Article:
Happy New Year to all our readers! May we find and carry out our mission in 2020.
As a married Servant of the Gospel of God’s Mercy, I would like to tell you about my missionary activity in my daily life. My name is Kathrin. I am German, but have been living in Texas with my husband Abdul and two daughters Anna and Emma for the last 9 years.
Before I met the community, I used to think of missionaries as people who moved to other countries and handed out Bibles. It never occurred to me to consider myself as an evangelizer. That is why it is so powerful to me when I hear Pope Francis say that we are all called to be missionaries: “I am a mission, always; you are a mission, always; every baptized man and woman is a mission. People in love never stand still: they are drawn out of themselves; they are attracted and attract others in turn; they give themselves to others and build relationships that are life-giving….Each of us is a mission to the world, for each of us is the fruit of God’s love.”
As a mom who can’t just leave everything behind and move to Africa or South America, I find this very encouraging. I can be a missionary right where I am. Where does Jesus send me today? First of all, I have to be a missionary in my own family, by living the gospel in an authentic way, so I can be witness to my daughters. And then I need to be a missionary at work – which, in my case, is actually an easy thing to do, as it is part of my job description. I am an executive director of a small Christian organization called Neighbors in Action. The organization’s goal is to support a Latino neighborhood through a small community center. Most of the people are undocumented and live in constant fear of deportation. Almost everybody lives below the poverty line. Our organization offers spiritual and educational programs for children and young people (Bible sharing, small groups, prayer sessions, but also tutoring, summer camps, and music lessons).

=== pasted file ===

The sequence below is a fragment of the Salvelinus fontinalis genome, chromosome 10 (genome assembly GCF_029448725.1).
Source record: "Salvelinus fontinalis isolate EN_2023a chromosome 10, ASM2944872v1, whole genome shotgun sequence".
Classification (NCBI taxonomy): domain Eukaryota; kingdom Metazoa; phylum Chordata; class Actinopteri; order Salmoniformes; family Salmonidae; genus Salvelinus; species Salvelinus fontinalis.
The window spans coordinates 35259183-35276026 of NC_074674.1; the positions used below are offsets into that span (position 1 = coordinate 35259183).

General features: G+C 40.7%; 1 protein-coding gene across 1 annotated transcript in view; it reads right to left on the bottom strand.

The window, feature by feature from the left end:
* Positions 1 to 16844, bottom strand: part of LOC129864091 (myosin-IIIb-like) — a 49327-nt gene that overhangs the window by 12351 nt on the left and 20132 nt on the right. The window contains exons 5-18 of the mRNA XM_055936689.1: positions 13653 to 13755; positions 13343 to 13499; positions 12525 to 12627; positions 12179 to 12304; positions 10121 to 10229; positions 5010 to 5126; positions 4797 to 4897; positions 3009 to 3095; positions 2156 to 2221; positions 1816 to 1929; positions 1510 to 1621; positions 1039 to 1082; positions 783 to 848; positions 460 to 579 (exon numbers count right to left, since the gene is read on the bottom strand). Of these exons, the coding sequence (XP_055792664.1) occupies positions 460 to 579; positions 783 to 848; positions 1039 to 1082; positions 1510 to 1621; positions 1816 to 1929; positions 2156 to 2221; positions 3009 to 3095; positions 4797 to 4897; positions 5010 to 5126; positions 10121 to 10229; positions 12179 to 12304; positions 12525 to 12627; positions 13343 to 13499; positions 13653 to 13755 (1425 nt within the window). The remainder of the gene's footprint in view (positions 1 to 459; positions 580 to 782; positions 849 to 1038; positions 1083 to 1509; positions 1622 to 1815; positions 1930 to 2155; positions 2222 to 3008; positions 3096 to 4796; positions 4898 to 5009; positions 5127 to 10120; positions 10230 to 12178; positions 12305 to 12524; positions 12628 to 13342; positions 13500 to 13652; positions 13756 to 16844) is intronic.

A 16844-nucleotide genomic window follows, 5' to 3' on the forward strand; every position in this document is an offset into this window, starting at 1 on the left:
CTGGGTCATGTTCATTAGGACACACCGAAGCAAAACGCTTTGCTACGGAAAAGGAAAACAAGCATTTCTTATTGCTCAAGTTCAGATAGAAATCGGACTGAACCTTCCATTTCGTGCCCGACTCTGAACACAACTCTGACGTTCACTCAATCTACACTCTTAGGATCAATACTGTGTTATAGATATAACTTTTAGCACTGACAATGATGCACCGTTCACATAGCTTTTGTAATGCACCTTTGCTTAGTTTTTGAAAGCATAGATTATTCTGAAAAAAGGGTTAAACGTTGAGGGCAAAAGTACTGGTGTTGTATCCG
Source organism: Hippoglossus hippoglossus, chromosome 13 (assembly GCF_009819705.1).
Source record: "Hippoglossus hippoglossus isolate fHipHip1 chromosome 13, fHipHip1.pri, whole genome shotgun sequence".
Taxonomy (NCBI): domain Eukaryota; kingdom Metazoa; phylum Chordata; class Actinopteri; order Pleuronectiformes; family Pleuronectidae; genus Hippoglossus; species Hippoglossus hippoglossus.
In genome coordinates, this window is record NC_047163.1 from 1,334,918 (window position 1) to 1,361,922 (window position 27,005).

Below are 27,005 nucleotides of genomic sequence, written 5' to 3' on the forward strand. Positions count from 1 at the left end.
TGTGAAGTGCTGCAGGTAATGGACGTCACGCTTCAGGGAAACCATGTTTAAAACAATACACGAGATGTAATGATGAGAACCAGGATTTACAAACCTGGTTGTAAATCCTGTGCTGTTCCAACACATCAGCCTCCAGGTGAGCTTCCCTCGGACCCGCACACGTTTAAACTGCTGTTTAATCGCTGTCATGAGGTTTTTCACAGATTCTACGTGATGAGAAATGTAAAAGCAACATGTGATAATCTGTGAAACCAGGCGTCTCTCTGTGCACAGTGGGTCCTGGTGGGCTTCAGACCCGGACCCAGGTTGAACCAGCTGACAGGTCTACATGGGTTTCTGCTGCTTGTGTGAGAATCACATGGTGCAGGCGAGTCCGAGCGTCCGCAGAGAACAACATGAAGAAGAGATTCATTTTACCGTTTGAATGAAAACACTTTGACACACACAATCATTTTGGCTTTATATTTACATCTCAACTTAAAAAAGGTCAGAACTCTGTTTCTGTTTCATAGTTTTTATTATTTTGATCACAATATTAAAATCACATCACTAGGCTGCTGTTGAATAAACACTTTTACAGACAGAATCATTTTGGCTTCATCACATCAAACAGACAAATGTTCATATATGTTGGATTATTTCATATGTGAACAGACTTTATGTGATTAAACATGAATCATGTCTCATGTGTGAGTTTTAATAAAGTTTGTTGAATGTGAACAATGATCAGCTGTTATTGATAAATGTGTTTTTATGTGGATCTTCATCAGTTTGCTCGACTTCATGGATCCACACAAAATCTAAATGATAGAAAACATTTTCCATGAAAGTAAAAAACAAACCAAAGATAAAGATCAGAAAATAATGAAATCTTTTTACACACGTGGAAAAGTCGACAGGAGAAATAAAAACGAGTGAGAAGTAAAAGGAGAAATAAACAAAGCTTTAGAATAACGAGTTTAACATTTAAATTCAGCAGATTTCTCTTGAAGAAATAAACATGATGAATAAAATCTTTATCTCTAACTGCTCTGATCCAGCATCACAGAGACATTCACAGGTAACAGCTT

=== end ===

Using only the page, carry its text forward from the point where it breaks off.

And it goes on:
As an executive director, I’m primarily responsible for management and fundraising, but also for overseeing women’s programs such as English, computer classes, parenting classes, etc. I personally host a moms group with women from Mexico, Honduras, and El Salvador, who meets every Monday for three hours to sing worship songs, to pray one another, to share our faith, and to read the Bible. I also record a daily devotional in Spanish called “Itinerary of Faith” and send it over Messenger / Facebook. The Itinerary of Faith – a curriculum of the Servants of the Gospel – is a year-long path to enter deeper into our identities as children of God, learn about God’s mercy and compassion in times we do not follow God’s plans for our lives, and then focus on the call to be a missionary community. Many of the moms I work with listen to the devotional every day, and even send it to family members and friends in Mexico, Honduras and El Salvador.
As a German, I have to admit that most South and Central Americans are more natural missionaries than me. Coming from a culture where faith is a very private affair and most people consider themselves agnostic or are a bit ashamed to admit they go to church, I learn so much from the moms I work with: how freely they talk about their relationship with God; how naturally they invite their neighbors to join our group; how much they trust God in the midst of horrific circumstances; how willing they are to sacrifice everything they have to help a neighbor in need; how they give out of a place of necessity, not abundance.
Together we go on weekend retreats and do many missional activities, such as prayer events in the community park, going to nursing homes to spend time with elderly people, and raising money for neighbors in need. Some of the leadership moms and I meet on a regular basis, and several of them host small groups in their homes. A couple of months ago, the moms hosted a taco sale to raise funds for Lucy, one of the few moms with a green card (which means she can travel). Lucy went on a mission trip to Cuba together with a group of people from a nearby church to bring much needed supplies to a partnership in Havana, but more importantly to pray with and be in unity with our brothers and sisters in Christ.
No difference can be big enough to separate us from each other or the love of Christ, and we are invited to grow into this reality in our daily lives.